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Appeals, Retrials & Co Defendants Notes

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This is an extract of our Appeals, Retrials & Co Defendants document, which we sell as part of our Criminal Procedure and Evidence Notes collection written by the top tier of Oxford students.

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• Criminal appeals exist to remedy 2 ills: miscarriage of justice & failure of due process

• The 2 are obviously linked but factual guilt is important & procedure too for moral legitimacy

• A widely criticised area of law!

• Criminal Appeal Act 1968 s.1 gives D only a right of appeal (against conviction)
from Crown Court to CA

• Must get leave from Crown Court (else everyone would do it) within 28 days of being convicted

• note if out of time, can show in the interests of justice to hear case out of time
(before applying s.2 as usal) - an extra hurdle to get CA consider it

• note courts reluctant to grant leave to appeal out of time where the basis is a subsequent change/development in the common law which would be made a difference to earlier trial

• Will grant leave only where substantive rules of common law/judicial interpretation of statutes developed

• Bentley 01 no ground of appeal where new legislation passed nor where D wants to say could've used certain evidence under new understanding of law - we're more concerned with where the law now better understood!

• Here D must also show would be substantial injustice if appeal not heard

• Ordu 17 a possibly wrong conviction is not enough - here denied leave to appeal already been released from prison & conviction spent (ERs wouldn't see), prison sentence 'no longer affected him' (just remains guilty - controversial!)

• Substantial injustice best understood in light of joint enterprise changes - fear when
Jogee decided that would prompt many appeal convictions out of time

• Also, normally CA will decide if error & if may have affected convictions

• but Johnson 16/Crilly 18 held that for those out of time (in addition to the interests of justice test) must show that the new difference in approach meant the jury would (!) have reached diff decision

• Appeal will usually be on law, not fact

• The test for appeal changed in 1990s - now in CAA 1968 s.2: CA shall allow appeal against conviction if they think the conviction is unsafe

• Generally unsafe where error by trial judge or new evidence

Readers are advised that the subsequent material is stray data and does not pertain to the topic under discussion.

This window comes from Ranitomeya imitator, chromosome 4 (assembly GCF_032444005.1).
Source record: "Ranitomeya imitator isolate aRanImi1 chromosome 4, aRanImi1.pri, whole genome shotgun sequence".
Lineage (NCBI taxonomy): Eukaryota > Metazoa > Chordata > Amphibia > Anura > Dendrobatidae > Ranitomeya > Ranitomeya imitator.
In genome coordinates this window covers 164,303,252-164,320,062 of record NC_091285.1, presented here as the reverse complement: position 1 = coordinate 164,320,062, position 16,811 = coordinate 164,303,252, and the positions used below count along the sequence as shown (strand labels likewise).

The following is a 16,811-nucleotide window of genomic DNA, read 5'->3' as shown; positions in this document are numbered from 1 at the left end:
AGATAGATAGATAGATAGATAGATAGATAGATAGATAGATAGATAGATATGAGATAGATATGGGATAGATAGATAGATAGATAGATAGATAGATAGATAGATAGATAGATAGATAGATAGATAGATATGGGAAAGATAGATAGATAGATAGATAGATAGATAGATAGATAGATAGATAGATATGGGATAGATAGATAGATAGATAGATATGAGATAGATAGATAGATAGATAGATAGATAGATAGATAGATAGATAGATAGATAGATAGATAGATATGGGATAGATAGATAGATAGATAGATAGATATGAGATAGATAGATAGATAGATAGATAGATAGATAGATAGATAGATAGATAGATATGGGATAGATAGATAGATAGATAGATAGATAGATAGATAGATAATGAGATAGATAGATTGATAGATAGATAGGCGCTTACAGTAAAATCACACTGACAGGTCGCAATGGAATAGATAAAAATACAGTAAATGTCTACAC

• Effect: quash conviction

• CAA s.11: provisions about appeal on sentence - can quash & replace sentence but not impose harsher sentence

• Then, P & D can appeal to SC if CA/SC give leave & point of law of general public importance (CAA s.33)

• Unlike summary appeals, not a rehearing rather review of what done before

• Cooper 69: suggested allow an appeal where 'lurking doubt' over conviction but criticised since

• AG for Jersey v Edenand O'Brien 06: PC said no - chastised CA for looking at evidence of doubt - these are matters for jury

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• Pope 12: CA said constitutionally, responsibility for verdict is with jury - hunch they got it wrong won't suffice - need reasoned analysis of evidence to show unsafe
(needs be on basis of judicial error or new evidence)

• Is this consistent with ECHR? Haven't had English case but have had a Scottish one….

• Judge v UK 11: said Scottish system ok - they have ground of appeal where no properly directed jury would have reached decision but has only succeeded twice anyway - suggests our system probably ok

a) Tribunal not independent/impartial

• If biased person on jury - Hanif & Khan v Uk 12

• Judge essentially took control of P case - quashed Grafton

• Judge directed jury convict - quashed - Wang 05 b) Incompetent legal representation

• Ullah: need serious misconduct - something like Weds unreasonableness

• McCarthy 15: lawyer disregard pro guidelines - didn't explain offence - appeal allowed c) Refusing stop case at half time (if no case answer)

• Smith: obvs CA must ignore D's case after that rejected because shouldn't have had to d) Misdirection by judge

• Only where it would have made difference to conviction

• e.g Docherty 99 wrongfully rejected evidence of prior conviction - CA upheld

• but Eriemo 95 - D pleaded guilty after erroneous ruling on law - appeal!
e) Formal irregularity on indictment

• Usually no - Hodgson & Pollin

• but some examples of quashing e.g Newland 88 - couldn't lawfully be joined f) Judge should have stopped case for abuse of process (see abuse of process notes?)
g) Jury misconduct - see jury notes - only likely if external (not in jury room)
h) Wrong Offence? CA has power substitute conviction under s.3 CAA 68

• Where jury could have, on indictment, found him guilty of same other offence &
appears fact would have satisfied - though can't make sentence more severe

• s.3A added by CJA 03 to cover situations where D plead guilty to wrong offence

• Chalkey 98: said 'unsafe' only relates to factual accuracy

• Togher 01: said courts must ensure fair process & factual accuracy for it to be
'safe' - something of a tendency to quash for procedural irregularities

• Reflects a tension between competing aims of factual accuracy & procedural fairness

• Gov unhappy at trend so 06 announced intention change law so CA couldn't quash on 'purely procedural grounds' - favour law-abiding majority & protect victims ultimately nothing changed

• Spencer: Crim appeals not just about punishing guilty but also upholding rule of law

• Conviction only acceptable if it carries moral authority

• Also said unnecessary- operates on belief D escapes punishment because quash on procedure

• CA normally upholds if clear evidence of guilt or quashes & orders retrial

• Only rarely retrial impossible - where misconduct taints anything that follows e.g
Mullen (Zimbabwe extradition)
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